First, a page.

Marina knew she saw nothing in his palm other than the signs of hardship and she had the knowledge to recognize when something seemed unusual. This man Lawrence was unusual to her. She glanced towards her sister but Marinette was still focused on warming herself, which she could not blame.

Her attention resumed on his hand as she heard him answer her questions. It was fun to surprise people as they were so quick to dismiss who they thought were merely crazy women. Giving a nod, she spoke sympathetically, "When two people love each od'r dey can nev'r be replaced. Ah'm sorry for yer troubles as there 'as been many. "

She continued on and listened to him but something about the way he referred to his servant struck her. Perhaps it was just the way the man spoke, but she put it away in her mind to consider for another day. Marina released his hand when he slipped back as they were met with the others who brought tea. It would be good to get something to warm her from the inside.

"Dere is always a reason, sir. Ev'n if we don' und'rstand it." She nodded and was all too eager to accept a cup of tea with just a touch of sugar, it was such a luxury for her. Her eyes watched him stare out the window and comfort the child.

"You worry about yer friend? It will be some time before da weath'r let him come 'ome."
Marinette at last turned from the coal burning fireplace and crossed the few steps to stand beside Lawrence, where he still sat beside Marina on the couch. ”The one you love will wait out the storm in safety,” she said in her peculiar monotone, looking down at him, as he had turned his head and tilted his face to look up at her in mild surprise.  He had almost forgotten that she was among them. ”You have no need for concern, for his sake,” she added, in the same matter of fact voice. Then she moved further to sit beside her sister and took the cup of hot tea handed to her by the oddly proportioned cook.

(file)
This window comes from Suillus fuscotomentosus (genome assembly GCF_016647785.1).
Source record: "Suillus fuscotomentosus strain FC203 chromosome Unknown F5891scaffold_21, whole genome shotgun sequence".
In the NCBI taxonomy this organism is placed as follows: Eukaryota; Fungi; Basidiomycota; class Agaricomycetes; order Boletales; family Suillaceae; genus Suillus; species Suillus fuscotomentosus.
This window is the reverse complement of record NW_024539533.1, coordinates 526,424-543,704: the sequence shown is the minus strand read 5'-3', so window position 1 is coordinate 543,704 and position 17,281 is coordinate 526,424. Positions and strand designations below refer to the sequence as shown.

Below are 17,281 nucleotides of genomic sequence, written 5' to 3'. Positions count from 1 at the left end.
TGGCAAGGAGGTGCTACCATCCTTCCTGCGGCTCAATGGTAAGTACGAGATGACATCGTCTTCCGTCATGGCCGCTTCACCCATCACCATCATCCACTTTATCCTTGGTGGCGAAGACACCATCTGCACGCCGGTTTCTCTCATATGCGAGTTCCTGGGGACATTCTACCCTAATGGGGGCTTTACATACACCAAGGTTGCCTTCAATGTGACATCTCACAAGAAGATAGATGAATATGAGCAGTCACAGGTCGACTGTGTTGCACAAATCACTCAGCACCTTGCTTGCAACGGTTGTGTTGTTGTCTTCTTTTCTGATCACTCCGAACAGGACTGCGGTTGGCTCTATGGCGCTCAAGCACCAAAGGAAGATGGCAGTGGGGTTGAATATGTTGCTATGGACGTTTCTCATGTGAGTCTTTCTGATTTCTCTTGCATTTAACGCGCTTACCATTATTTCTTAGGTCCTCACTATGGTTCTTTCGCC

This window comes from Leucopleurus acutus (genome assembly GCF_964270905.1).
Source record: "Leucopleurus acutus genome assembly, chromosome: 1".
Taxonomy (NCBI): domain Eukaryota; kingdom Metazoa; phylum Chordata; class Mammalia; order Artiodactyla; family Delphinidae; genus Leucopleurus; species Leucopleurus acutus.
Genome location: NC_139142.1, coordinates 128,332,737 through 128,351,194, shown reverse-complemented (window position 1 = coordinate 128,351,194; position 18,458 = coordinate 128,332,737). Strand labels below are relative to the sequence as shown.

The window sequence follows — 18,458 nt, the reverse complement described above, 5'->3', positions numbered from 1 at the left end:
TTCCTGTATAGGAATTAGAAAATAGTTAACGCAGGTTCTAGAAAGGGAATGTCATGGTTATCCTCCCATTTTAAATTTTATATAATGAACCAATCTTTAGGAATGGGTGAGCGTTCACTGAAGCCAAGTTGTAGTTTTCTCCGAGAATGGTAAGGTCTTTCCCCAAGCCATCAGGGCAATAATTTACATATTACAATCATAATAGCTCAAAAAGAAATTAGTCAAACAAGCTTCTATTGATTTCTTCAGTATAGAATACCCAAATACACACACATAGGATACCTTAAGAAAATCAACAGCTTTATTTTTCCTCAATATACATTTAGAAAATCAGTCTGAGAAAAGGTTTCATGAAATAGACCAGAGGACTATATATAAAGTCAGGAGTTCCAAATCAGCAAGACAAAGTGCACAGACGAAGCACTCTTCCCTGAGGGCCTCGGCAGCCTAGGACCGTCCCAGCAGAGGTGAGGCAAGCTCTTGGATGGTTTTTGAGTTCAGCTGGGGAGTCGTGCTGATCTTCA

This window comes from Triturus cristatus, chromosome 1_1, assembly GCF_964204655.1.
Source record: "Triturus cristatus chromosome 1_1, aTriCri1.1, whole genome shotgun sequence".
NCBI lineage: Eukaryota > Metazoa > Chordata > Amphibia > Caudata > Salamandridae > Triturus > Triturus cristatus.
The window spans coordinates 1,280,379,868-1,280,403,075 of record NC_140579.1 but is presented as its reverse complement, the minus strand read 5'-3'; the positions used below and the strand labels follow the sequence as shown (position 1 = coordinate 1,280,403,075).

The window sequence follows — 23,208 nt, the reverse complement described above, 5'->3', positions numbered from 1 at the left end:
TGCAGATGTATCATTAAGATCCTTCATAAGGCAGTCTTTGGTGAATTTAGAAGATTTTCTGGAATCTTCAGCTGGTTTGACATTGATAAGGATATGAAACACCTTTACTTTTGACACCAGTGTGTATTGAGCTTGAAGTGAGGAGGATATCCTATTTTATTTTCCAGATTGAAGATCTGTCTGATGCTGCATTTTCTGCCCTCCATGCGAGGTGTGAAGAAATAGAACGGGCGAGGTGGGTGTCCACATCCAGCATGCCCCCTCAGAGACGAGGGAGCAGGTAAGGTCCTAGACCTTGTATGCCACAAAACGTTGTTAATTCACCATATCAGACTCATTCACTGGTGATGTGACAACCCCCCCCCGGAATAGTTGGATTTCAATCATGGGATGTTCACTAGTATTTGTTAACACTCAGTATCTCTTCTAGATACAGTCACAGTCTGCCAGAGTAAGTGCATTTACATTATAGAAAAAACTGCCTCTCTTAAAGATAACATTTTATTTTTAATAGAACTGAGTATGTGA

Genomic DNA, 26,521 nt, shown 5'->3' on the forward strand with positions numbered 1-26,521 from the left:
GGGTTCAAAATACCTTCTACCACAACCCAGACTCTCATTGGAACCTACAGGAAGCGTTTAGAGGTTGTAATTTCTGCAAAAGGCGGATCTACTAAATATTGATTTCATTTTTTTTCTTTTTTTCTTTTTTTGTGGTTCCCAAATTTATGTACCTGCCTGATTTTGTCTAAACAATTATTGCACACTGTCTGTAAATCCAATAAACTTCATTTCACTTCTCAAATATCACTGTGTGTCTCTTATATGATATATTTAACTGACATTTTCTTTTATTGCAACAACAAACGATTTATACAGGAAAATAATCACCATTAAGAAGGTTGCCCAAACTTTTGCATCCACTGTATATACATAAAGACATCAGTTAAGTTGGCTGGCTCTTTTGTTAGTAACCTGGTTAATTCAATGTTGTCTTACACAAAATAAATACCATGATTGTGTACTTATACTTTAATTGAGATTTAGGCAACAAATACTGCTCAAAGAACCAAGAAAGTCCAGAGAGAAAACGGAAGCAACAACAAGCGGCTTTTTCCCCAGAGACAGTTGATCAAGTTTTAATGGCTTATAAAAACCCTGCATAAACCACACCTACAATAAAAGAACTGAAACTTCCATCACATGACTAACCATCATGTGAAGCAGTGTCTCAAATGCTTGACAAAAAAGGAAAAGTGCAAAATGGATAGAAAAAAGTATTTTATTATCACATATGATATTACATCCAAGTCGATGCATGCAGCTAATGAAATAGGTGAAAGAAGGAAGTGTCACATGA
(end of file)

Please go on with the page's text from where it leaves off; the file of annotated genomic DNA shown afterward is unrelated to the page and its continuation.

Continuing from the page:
Lawrence gaped a bit at the pronouncement, not knowing what to say. He did not wish to contradict her assumption that there was a "he" that was the object of his love. He didn't wish to draw attention to it, and seem to give it more import than it was worth. So, in the end, he only made a sound of something like...acknowledgment...a clearing of the throat...without agreeing, or disagreeing. He felt it best to change the subject and he directed his attention to the cook.

"Thank you for this, Mrs. Settle." He nodded at the tea and took his own cup from her tiny hands. "Very good of you to bring it up. Just what we needed. Our guests most of all," He said with a polite, yet slightly nervous looking, smile at the two women.

"And thank you Giovanni for bringing the biscuits." He smiled at the boy. "Grazie. Vai avanti," he encouraged softly. "Puoi avere un biscotto se vuoi."*

The little boy eagerly opened the tin and took out a scallop shaped Aberffraw biscuit, taking a huge bite of it greedily. Lawrence chuckled and said, "We're, um, still working on good manners," as he nodded at the ladies to signal to the boy to offer them the tin.

Once all were settled with a beverage and a sweet, Lawrence asked, simply to make conversation, "I understand you ladies came from elsewhere? Have you traveled much yourself, Miss Johnson?"

He only knew her name from the dealings he had with the paperwork, where it was recorded as a witness to how the boy came to be a ward of the parish.

*Go ahead. You can have a biscuit if you want.
Marina clapped her hands together. "You see? If mah sistah say 'e be safe, than 'e be safe! She is aware o' many d'ings!" She smiled and noticed how he didn't correct her when her sister called the assistant his love. It was strange, and had her keep watch for anymore signs, no matter how small if it was as she started to wonder.

"Oh d'ank you v'ry much , mah lady and sir. D'is looks delicious." She sipped the tea and smirked seeing the boy dig in for a biscuit. She listened to the lawyer and nodded. "De fact 'e didn't take da tin and wolf 'em all down is an improv'ment. Kids who are 'ungry can be a stubborn bunch."

As she nibbled on a biscuit she watched Lawrence with a relaxed expression, though she certainly wasn't going to lower any guards before him as she wouldn't to anyone outside the sisterhood. He was different than most but that didn't give him any free pass, so she kept up her usual story.

"Only once, sir. Ah come from da islands all the way across da sea. I was brought 'ere as a young girl and foun' my 'ome here. Have you been d'ere sir? Ta Barbados?"